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The Insecurity Issue

3-D photo. Bright light coming from the far end of green concentric circles, which are becoming bigger as they come near us.

Insecurities are no joke. However subjective, they are housed by all of us. The thing about talking about insecurities is that we feel incredibly vulnerable doing so. Even in the case where a friend unknowingly jokes about an insecurity we’re hosting we tend to get defensive or become extremely subdued. One of the most frightening things for a highly insecure person is being in a romantic relationship. Maybe this is why they call it falling in love. At one point we just let our defences down and although we feel terrifyingly vulnerable, it is okay.

What about when it comes to sex?

Sexual insecurity is when we are hesitant about taking our clothes off, or exposing all of ourselves, and being constantly scared about doing something that will make our partner react negatively. This is more prevalent in the case of romantic relationships because we are scared of grossing our partners out and coming off as ‘bad in bed’ to someone we plan on seriously committing to.

A multitude of views are recorded when couples are interviewed about their sex lives and relationships. It is often found that while women are more concerned about the way they look and how they react to their partners’ moves (including women’s need to fake orgasms), men worry more about things like performance. It is safe to assume that all of us have sexual insecurities.

So, what can be done about insecurity?

Insecurities are not innate. They depend on various external conditions such as impacts of faulty parenting, bullying in school, negative self-image because of constant comparisons with beauty standards set by the media, etc. All this affects us on a deeper level than we care to understand. We have developed habits of reconsidering and revising what we say before complimenting a person, but we let a negative comment out unchecked. This is something we have grasped as children from the world around us. And having been subjected to this, we develop insecurities. The very first thought that we get after receiving even mildly depressing news has seeds of self-deprecation. It is automatic. Insecurities, we can say, inevitably manifest in various forms. However, getting over them is an extremely personal and empowering journey. No single guidebook can magically light up our path. It is different for all of us. This one fact is what helps us accompany each other through it – that all of us are equally unique.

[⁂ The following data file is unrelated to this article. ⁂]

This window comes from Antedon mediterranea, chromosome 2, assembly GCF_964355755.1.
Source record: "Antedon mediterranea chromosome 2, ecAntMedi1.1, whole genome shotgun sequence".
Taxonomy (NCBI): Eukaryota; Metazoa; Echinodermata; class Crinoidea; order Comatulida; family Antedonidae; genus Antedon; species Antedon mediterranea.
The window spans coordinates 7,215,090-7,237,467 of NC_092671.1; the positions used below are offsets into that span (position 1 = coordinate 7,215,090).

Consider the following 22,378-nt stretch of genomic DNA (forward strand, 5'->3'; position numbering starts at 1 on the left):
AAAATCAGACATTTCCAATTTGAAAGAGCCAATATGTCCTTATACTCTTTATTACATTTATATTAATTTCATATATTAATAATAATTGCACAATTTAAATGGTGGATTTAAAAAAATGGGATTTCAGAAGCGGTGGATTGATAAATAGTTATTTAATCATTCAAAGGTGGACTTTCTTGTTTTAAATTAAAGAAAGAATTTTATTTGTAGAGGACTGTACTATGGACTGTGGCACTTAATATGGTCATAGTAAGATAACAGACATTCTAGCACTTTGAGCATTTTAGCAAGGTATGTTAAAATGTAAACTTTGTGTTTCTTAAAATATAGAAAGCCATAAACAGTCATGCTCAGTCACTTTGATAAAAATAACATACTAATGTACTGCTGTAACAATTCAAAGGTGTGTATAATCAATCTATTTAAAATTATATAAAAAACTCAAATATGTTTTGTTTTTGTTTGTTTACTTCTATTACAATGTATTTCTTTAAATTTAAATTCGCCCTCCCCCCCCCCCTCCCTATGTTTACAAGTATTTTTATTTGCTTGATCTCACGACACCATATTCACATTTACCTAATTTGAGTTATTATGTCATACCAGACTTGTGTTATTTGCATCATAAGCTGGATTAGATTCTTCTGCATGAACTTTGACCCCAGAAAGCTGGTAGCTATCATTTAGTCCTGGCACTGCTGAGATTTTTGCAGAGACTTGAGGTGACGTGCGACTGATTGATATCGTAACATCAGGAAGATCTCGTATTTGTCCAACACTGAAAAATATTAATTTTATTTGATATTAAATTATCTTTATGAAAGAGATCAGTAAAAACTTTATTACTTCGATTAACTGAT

The first thing we can aim to do is to know ourselves. In a social set-up where we have been encouraged to idolize influential people who make it to our newspapers and history books, it is easy to lose sight of who we really would’ve grown up to be without the constant collective pressure to be like someone else. Hence, we have to work towards exploring ourselves. We have to know that we cannot be perfect. We also have to know that it is okay to not be perfect. We should aim to explore our visions and desires. Explore our bodies. Go out there and grasp opportunities as they come. Take that hobby class. Accept that ‘friend’ request. Meet new people and laugh together. Through this, we realize that the part random strangers might play in our lives is crucial. How will this help our sex lives, you ask? This incites curiosity in us. The need to know ourselves better. Hence, we can feel freer during sex. We let it be about ourselves. It is a great confidence booster.